when the president was asked about the big one that didn't pass -- >> do you still want to repeal obamacare? >> reporter: no reply, no comment. faced with a divide republican party in congress, the white house has suggested it may be time to reach out to democrats. is the president serious about working with democrats, given what happened on health care? >> absolutely. >> but wouldn't this require a serious correction from the white house? the president's branded chuck schumer a clown. worked entirely with republicans on this bill, wouldn't this require a serious change of course from the president? >> to some degree, sure. and i think the president talked about that. i think he -- we learned a lot through this process. >> reporter: the health care debacle is especially devastating, given what the president said during the campaign. >> repealing and replacing obamacare is one of the single most important reasons we must win on november 8th. >> reporter: he promised to repeal it immediately, but was
soon surprised how difficult it would be. >> it's an unbelievably complex subject. nobody knew that health care could be so complicated. >> reporter: after it went down, the president, who's branded himself the ultimate dealmaker, seemed a little shell-shocked. >> it certainly was an interesting period of time. we all learned a lot. we learned a lot about loyalty. we learned a lot about the vote getting process. >> reporter: from his budget trek or the, a frank admission. >> i think the one thing we learned this week is that washington was a lot more broken than president trump thought that it was. >> jon karl with us from the white house tonight. the president says he wants to move onto tax reform, tax cuts, but after the failure to repeal obamacare, doesn't tax reform become even more difficult? >> reporter: more difficult, and a heck of a lot more complicated, david. it's not even clear what the white house strategy will be going forward or even whether or not the president will be offering his own tax reform proposal or wait for congress to act first. and as to whether or not the president will begin try to get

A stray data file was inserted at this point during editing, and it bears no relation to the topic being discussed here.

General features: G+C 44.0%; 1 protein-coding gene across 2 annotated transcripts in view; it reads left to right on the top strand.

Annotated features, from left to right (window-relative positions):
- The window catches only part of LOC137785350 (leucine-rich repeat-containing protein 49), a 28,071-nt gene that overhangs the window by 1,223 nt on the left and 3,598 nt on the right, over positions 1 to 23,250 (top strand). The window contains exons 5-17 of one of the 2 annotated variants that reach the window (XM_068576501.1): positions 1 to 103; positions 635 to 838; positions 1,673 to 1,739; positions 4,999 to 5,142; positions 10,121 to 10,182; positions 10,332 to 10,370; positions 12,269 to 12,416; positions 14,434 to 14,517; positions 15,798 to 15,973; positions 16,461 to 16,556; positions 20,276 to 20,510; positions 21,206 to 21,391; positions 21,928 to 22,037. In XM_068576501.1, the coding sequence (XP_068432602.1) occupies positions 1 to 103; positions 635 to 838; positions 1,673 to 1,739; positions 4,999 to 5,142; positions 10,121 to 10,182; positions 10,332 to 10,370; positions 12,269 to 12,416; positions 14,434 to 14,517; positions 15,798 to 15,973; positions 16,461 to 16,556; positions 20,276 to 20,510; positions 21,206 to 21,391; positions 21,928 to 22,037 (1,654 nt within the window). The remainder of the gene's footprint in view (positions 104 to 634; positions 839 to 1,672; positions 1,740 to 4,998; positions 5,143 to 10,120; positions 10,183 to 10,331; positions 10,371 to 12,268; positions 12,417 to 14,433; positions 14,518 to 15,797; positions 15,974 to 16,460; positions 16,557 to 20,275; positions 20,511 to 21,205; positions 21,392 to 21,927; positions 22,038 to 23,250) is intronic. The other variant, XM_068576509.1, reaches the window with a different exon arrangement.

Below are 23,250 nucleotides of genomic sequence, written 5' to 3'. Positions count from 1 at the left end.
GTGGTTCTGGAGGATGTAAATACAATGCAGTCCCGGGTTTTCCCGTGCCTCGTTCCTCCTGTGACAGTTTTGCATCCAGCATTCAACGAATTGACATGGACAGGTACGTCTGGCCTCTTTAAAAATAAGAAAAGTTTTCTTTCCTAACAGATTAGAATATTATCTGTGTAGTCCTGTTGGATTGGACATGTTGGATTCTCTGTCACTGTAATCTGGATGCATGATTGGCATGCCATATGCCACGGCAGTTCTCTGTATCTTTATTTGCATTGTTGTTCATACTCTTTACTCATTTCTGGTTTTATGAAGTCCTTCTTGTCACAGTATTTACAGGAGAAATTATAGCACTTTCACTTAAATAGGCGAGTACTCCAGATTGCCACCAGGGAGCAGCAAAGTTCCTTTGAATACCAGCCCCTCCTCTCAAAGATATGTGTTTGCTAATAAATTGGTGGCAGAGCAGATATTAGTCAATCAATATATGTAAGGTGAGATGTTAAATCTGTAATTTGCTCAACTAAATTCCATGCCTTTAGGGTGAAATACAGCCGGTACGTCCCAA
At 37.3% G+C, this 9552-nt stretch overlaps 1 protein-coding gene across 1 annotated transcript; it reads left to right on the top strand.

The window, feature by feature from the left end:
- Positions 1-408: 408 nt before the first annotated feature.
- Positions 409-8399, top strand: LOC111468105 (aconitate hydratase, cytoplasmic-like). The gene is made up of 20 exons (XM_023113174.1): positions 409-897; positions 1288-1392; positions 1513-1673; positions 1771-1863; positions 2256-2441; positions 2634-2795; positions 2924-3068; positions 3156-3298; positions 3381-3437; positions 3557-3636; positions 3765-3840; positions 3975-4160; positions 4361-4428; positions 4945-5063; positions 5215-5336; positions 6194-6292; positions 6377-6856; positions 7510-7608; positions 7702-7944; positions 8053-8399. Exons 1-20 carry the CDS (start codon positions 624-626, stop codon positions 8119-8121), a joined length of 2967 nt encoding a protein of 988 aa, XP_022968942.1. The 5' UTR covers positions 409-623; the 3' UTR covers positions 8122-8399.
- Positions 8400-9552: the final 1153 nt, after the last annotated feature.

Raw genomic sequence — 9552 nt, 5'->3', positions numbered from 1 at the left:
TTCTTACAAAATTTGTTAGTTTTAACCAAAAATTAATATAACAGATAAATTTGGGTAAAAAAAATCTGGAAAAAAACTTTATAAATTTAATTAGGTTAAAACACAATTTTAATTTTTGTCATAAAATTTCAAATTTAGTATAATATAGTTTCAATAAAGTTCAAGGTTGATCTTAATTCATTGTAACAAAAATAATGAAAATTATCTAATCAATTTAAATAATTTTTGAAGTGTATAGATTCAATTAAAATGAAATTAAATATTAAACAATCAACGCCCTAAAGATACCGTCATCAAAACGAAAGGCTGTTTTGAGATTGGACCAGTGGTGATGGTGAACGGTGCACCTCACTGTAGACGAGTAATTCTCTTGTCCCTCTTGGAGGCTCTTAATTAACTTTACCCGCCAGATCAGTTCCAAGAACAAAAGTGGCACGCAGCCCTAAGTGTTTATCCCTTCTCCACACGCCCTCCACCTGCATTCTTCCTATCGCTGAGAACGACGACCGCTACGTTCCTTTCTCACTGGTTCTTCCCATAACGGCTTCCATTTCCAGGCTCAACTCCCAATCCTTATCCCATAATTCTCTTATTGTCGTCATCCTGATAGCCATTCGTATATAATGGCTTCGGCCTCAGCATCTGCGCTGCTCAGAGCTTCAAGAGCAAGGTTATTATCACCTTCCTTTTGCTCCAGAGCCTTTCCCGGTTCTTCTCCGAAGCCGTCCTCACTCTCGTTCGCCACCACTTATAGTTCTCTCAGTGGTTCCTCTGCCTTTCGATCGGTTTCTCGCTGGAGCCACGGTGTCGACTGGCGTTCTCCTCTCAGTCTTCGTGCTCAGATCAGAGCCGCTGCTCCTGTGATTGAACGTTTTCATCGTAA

support from those hard line conservatives that defied him on health care, today, the white house, when asked about that, said, simply, it depends. >> all right, jon karl with the questions if the briefing room today. jon, thank you. we turn next to the fight against isis. more u.s. troops on the way to iraq tonight. about 300 additional soldiers to advise and help iraqi troops. this evening, the pentagon investigating whether air strikes played a role in the deaths in 200 civilians there in recent days. secretary of defense james mattis was asked about that today. >> there is no military force in the world that has proven more sensitive to civilian casualt s casualties. we are keenly aware that every -- where an enemy hipds behind women and children is also a humanitarian field. >> secretary mattis adding the u.s. military doesering humanly possible to help innocent people, he said, unlike their isised adversarieadversaries. next tonight, a chilling plot uncovered.